"Huh?" I asked in surprise. "Rosalie, c'mon! Are you joking? You have to be joking, right? Baseball is the most boringest thing in the world! You just sit there in the bleachers watching a bunch of boys stand there for hours and then ... and then ... what? Nothing happens, and then you go home and fall asleep, p. that you're getting further behind on your homework and chores and why did you just waste a night doing ... nothing!"

I don't know that 'boringest' is a word ... strike that: I do know that it isn't, but it should be, because that's what baseball is.

"Ah," she said in understanding. "They are over there, and you are in the bleachers. They have nothing to do with you, and you have nothing to do with them. A nice, little, safe choice to prove your point."

"Yeah..." I said cautiously. Her voice was even, but there was an undercurrent of menace to it.

"Do you know what I just so love?" she asked, now sounding furious, like her anger was building and building inside her.

She didn't wait for my answer.

"I just so love sitting here, looking out into the forest, talking to the fucking trees while you sit there in the crapper, nice and safe behind a closed door talking about nice and safe little topics that mean nothing to you and your life."

"Uh ..." I said.

The door ripped open, and light from the outside world burst into the outhouse, bathing totally exposed me, and there stood Rosalie, glaring at me with black, furious eyes, her face pinched with anger.

I shrieked, shocked by her sudden appearance and squeezed into myself, shutting my legs together and hunching down over myself.

"Hello!" I shouted. "What the hell, Rosalie? You ever hear of knocking?"

My protest left her totally unmoved. She ignored me and what I said. It was like I had said nothing at all. Or nothing of importance. Or like: she didn't care.

"Get up," she snarled. "Let's get going."

I felt my face go white. "And like, okay, you know, what if I had to, you know, poop, Rosalie, huh? You ever think of that?"

"Again? Right after you did this morning?" She looked at me with contempt.

"Maybe?" I said weakly.

"And what if you didn't, and you were cowering in here, so you wouldn't have to face me? Have you considered that?" she demanded. "What would that make you?"

I looked away, unable to face her harsh, judgmental eye.

"Would that make you a chicken-shit?" she demanded.

Her words hit me hard, and my face stung as if I had been actually slapped.

"I'm not a chicken-shit, Rosalie," I whispered, trying to sound insulted.

But I didn't sound insulted. I sounded petulant. I sounded like I had been caught.

"Glad to hear it," was her sarcastic reply. "So that means you'll get up now so I can have the pleasure of seeing the lovely expressions parade across your face as we talk, right?"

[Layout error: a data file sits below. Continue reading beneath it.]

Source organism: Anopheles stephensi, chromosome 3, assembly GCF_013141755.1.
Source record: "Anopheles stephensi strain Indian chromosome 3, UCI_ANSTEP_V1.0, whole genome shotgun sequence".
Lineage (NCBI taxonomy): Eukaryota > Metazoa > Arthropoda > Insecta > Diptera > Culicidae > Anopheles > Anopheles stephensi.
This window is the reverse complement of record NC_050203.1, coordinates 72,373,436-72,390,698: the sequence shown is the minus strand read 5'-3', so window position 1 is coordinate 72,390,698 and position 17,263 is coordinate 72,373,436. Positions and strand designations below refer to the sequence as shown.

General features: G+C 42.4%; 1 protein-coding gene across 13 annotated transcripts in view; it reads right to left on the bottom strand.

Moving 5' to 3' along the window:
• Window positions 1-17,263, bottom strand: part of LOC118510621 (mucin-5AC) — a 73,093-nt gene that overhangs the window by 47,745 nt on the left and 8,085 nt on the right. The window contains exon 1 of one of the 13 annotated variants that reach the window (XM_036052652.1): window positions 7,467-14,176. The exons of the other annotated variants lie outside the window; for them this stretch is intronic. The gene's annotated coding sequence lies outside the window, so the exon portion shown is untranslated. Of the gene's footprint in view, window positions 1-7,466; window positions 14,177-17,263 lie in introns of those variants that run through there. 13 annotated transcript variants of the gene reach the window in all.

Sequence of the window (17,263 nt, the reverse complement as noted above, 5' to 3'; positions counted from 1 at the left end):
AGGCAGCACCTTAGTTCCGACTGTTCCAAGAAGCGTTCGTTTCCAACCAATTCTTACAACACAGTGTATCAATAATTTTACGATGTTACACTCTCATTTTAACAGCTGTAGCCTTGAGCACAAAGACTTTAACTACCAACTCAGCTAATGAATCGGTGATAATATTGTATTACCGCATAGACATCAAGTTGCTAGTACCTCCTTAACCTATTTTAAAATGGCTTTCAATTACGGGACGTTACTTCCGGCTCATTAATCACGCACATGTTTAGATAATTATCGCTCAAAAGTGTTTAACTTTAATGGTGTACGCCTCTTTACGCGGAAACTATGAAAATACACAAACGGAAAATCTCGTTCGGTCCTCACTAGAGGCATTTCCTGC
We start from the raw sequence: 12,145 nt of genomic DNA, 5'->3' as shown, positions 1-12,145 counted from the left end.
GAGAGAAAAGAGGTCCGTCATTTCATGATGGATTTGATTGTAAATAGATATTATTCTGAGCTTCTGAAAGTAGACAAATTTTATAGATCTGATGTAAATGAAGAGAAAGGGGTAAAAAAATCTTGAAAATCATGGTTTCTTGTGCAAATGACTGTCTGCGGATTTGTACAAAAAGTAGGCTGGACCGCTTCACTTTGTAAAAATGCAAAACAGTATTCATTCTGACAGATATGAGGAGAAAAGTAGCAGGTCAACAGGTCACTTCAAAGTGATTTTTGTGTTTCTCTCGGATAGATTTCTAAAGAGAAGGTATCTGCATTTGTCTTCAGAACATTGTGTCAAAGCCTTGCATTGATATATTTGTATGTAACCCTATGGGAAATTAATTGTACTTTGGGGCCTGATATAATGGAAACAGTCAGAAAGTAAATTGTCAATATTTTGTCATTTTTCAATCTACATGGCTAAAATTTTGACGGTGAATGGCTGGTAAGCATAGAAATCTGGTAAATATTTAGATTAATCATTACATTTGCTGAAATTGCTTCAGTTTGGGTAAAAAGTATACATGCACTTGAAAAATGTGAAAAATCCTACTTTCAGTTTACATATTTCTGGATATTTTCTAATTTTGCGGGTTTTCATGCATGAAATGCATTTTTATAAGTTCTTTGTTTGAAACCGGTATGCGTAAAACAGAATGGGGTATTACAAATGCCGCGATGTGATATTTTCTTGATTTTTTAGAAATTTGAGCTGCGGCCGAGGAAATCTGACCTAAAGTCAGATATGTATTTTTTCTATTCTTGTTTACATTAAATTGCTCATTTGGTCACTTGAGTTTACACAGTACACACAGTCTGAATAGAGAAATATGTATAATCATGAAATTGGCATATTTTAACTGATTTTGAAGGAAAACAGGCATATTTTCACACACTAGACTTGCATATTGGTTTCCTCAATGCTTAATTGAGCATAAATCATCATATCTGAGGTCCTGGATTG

I bit my lip. "Uh, okay," I whispered.

She just stood there, glaring at me.

"Uh, Rosalie?" I said.

Her expression didn't change. I couldn't look into her glaring eyes. I turned my head away, and made shooing motions toward her with my hand.

"What?" she demanded. "It's not like I haven't seen it all before." Then she added: "Every day." Then: "Regularly."

I swallowed. "I know, but ..."

I couldn't continue. So I waved her away again.

Rosalie snorted.

I heard the door close and felt the the darkness prevade my little, tiny space of safety and privacy. A place of privacy that wasn't at all yesterday and before, as Rosalie just said.

So why was it so important to me now?

Think, little chicken-shit, I thought to myself. Don't shy away from yourself.

Why am I so shy about myself now, when before I wasn't?

Well, before there was nothing I could do about it, right? I mean, she's seen me naked, and stripped me naked, even, but those times it was like I was dying or freezing or something, and she had to do that, and I knew that.

And besides, I was much too weak then to do anything about it, even if the only thing I can do about it now is just to protest and wave her away. She's the one who can do anything and everything. She's the one who had to decide to step out and to leave me alone.

And she did.

But why is that so important now? My privacy?

It's important now, because ... because I can take care of myself now. I don't need her to strip me down of my wet and freezing clothes and hold me up by the stove to keep me alive. No, I'm perfectly fine now.

But I know that's not the real reason. That's the plain, nice, and safe little reason.

The real reason is ... I guess ... well ...

The real reason is that ... well ... she's been hugging me and I've been hugging her, and ...

And, okay, there is that shared intimacy, that connectedness that I now have with her, and I like it.